When the intro loaded, with its ominous plot, its terror-ridden story-line, its dramatic description of the standard battle of good against evil, I was actually excited. I felt that chill go down my spine that I get every time I watch the intro to FF6.
And then the game actually started…
I have nothing against the standard formula: boy’s parents get murdered by the evil bad guy; boy is last of his kind; boy leaves village to find his destiny and save the world in the process. That’s great. But pairing it with shitty gameplay is depressing.
Of course, somehow, cards are magical, even though you don’t have any to start. And you are somehow a Card Master. Bleh. Obviously Card Masters wouldn’t have any cards. Yeesh.
The game’s interface is like a cross between Might and Magic 3 and FF8’s card game. And movement throughout the game is done in hypercard direction displays. Really kind of sad for the Super Nintendo era. I’d expect this for the NES. I suppose we were still at early attempts in 3D simulation in that era, but still.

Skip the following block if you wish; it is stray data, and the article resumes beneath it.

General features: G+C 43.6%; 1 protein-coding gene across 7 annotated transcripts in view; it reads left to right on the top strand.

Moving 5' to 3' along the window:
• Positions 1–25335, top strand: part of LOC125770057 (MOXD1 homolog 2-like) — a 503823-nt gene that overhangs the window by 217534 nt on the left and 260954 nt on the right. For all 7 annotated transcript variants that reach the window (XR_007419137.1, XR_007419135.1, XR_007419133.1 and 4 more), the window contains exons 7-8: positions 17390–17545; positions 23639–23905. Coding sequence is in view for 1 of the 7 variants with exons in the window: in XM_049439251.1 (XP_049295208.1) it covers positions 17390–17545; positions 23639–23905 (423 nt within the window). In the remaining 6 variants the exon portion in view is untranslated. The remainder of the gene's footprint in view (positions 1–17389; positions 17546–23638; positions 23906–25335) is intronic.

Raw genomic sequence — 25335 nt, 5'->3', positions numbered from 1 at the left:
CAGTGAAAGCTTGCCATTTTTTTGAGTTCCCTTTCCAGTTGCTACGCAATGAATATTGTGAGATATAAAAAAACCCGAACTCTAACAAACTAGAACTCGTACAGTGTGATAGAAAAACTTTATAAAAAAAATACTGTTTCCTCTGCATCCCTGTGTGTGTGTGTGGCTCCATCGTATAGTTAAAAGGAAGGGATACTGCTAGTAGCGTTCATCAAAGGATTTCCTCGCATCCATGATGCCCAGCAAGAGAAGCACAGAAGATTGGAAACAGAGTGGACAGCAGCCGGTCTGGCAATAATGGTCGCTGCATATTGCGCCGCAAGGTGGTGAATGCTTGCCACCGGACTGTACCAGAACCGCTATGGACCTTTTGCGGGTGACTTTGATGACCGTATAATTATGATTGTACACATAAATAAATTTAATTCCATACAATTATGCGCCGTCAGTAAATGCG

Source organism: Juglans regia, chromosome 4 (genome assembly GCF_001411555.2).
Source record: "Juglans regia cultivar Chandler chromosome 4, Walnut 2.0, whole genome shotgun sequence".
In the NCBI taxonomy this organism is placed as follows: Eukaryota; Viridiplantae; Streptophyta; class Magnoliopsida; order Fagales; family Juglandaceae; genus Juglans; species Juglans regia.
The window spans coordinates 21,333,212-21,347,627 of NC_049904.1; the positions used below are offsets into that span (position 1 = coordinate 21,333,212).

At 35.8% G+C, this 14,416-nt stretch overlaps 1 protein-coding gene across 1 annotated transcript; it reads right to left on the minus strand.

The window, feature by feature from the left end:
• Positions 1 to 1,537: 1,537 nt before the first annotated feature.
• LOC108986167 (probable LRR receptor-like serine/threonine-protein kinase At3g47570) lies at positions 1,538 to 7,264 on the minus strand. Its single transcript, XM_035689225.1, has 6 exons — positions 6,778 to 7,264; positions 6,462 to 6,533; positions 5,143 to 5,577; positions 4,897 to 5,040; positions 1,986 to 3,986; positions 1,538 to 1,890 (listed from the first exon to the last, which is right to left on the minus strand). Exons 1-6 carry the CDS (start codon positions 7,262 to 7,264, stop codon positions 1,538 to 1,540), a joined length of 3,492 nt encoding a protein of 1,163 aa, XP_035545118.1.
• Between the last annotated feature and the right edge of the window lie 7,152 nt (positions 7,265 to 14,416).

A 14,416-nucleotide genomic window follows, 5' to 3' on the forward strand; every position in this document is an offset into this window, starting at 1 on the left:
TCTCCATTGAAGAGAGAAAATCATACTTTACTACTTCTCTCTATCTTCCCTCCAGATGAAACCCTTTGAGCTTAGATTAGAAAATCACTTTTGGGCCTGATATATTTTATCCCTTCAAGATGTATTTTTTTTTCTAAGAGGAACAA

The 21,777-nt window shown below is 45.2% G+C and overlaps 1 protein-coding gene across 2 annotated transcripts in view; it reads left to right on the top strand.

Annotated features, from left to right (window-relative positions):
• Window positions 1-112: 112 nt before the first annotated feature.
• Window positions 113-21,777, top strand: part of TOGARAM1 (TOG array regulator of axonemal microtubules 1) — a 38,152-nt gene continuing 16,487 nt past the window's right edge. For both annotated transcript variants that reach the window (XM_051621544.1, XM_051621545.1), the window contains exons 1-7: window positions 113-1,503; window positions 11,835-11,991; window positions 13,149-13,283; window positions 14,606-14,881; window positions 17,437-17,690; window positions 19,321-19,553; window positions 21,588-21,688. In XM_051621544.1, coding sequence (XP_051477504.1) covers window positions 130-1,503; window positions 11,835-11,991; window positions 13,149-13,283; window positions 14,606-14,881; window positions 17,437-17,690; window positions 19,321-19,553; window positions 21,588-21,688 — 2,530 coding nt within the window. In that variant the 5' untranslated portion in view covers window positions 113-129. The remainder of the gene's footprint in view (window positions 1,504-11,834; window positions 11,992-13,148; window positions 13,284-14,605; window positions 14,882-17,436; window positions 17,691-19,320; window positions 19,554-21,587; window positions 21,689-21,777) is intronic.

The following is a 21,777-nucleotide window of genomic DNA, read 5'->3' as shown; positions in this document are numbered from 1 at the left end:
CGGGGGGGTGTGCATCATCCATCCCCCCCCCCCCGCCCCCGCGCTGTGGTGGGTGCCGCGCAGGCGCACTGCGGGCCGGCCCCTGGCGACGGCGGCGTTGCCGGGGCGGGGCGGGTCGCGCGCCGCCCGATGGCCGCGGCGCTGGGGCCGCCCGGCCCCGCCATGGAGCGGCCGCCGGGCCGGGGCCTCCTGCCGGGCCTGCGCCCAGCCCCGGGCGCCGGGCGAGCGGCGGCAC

The music is distracting and repetitive, and doesn’t take advantage of the SNES’s great music chip. It has a very 8-bit feel to it. And the dungeons are clearly built in that classic FF1 style, to make you wander around with random enemy encounters for the better part of your life.
This is a game where the plot is amusing enough that you’d probably want to play through it for sake of completeness. But please, for $Deity’s sake, play it with a Game Genie with random encounters disabled. The last thing I want is for you to slit your wrists with boredom and ruin a perfectly good SNES controller.
Verdict: This game could have been fun at the time it was released, before people knew better about what could truly be delivered on the SNES. It has many annoying elements that one would not be able to be patient about anymore. Back then, sure, but then again, back then, we listened to Kriss Kross and Vanilla Ice. You’ll ask yourself what you were thinking while playing this game. It makes a good attempt at the RPG genre, but falls well short of the classics we’ve come to love.